Just Let Me Die Here (A Serialized Novel) 36
My mind is a mess with thoughts. None of this makes sense. Tucker leaving, taking Millie, abandoning me in a foreign country. And now this. If they weren’t with me that day at the airport, where were they? I try and think back. Had Tucker stepped away to go to the bathroom? Did he take Millie to change her diaper? I remember he did that before we boarded the plane back home. But did he slip away again on this end?
No! No! They were definitely there. I remember it. Tucker had Millie strapped into the carrier. He was walking in front of me. The customs officer had made some comment about how cute she was. How we should treasure this special time with her. Hadn’t he?
I look at the picture again and gape. Tucker is not in front of me. In the photo, a middle-aged woman stands in front of me. She is carrying a case that seems to house a small dog. I don’t remember that woman or a dog at all. In the photo, I am behind her, looking tired but happy. I even seem to be mid-conversation, like I am talking to someone. But who?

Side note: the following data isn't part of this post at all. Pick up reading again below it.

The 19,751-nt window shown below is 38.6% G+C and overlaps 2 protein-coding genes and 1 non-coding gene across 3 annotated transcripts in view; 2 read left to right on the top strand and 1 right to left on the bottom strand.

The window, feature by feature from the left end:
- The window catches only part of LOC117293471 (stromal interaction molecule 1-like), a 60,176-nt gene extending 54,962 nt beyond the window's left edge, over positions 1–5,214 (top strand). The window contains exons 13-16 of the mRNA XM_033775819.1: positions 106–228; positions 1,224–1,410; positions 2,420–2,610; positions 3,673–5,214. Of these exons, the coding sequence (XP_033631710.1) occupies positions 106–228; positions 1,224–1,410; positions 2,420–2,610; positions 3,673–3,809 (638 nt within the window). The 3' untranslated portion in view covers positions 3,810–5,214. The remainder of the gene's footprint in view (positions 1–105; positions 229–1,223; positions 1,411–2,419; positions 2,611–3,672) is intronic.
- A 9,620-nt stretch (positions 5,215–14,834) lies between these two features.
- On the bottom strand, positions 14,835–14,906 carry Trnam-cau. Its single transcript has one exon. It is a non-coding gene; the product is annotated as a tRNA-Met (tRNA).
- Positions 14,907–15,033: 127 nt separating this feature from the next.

The room starts to warp, as if the walls are made of funhouse mirrors. I stare at the table in front of me and I grab its edge for support. Rivers of hot and cold rush over me at the same time. What is going on?
“Can I have some water?” I feel the words form in my mouth and fall into the room.
“You really had me fooled,” Detective Singh says, pushing a bottle of water across the table. Her eyes flare with accusation. “I was feeling so sorry for you.” I drink the entire bottle in one long glug before I can speak again.
“Me? What do you mean me? It can’t be me. I mean, that is me.” I look at the picture again. It is me. As if they need further proof, I’m even wearing the exact same thing in the photo as I am right now. “But I wasn’t alone. They were with me. Tucker and Millie. They were there.”